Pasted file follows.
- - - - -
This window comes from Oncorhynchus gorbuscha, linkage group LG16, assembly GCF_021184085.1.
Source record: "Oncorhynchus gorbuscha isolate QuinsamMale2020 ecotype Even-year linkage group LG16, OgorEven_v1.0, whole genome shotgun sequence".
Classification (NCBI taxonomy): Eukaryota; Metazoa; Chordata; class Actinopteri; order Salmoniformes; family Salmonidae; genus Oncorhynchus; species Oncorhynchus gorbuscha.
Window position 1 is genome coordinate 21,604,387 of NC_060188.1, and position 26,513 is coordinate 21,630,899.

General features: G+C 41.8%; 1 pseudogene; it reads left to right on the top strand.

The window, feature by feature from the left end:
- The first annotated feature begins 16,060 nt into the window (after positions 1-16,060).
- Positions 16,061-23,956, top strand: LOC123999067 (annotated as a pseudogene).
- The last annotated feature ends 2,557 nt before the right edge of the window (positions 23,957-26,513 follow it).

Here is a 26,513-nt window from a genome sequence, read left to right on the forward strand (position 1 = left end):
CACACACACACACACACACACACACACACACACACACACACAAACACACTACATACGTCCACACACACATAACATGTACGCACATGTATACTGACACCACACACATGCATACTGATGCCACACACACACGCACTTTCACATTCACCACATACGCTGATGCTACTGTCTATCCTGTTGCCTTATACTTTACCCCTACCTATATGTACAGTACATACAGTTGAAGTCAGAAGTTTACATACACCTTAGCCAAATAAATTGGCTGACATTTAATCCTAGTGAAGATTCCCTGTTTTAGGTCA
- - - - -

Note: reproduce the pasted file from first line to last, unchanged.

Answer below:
This window comes from Oncorhynchus gorbuscha, linkage group LG16, assembly GCF_021184085.1.
Source record: "Oncorhynchus gorbuscha isolate QuinsamMale2020 ecotype Even-year linkage group LG16, OgorEven_v1.0, whole genome shotgun sequence".
Classification (NCBI taxonomy): Eukaryota; Metazoa; Chordata; class Actinopteri; order Salmoniformes; family Salmonidae; genus Oncorhynchus; species Oncorhynchus gorbuscha.
Window position 1 is genome coordinate 21,604,387 of NC_060188.1, and position 26,513 is coordinate 21,630,899.

General features: G+C 41.8%; 1 pseudogene; it reads left to right on the top strand.

The window, feature by feature from the left end:
- The first annotated feature begins 16,060 nt into the window (after positions 1-16,060).
- Positions 16,061-23,956, top strand: LOC123999067 (annotated as a pseudogene).
- The last annotated feature ends 2,557 nt before the right edge of the window (positions 23,957-26,513 follow it).

Here is a 26,513-nt window from a genome sequence, read left to right on the forward strand (position 1 = left end):
CACACACACACACACACACACACACACACACACACACACACAAACACACTACATACGTCCACACACACATAACATGTACGCACATGTATACTGACACCACACACATGCATACTGATGCCACACACACACGCACTTTCACATTCACCACATACGCTGATGCTACTGTCTATCCTGTTGCCTTATACTTTACCCCTACCTATATGTACAGTACATACAGTTGAAGTCAGAAGTTTACATACACCTTAGCCAAATAAATTGGCTGACATTTAATCCTAGTGAAGATTCCCTGTTTTAGGTCA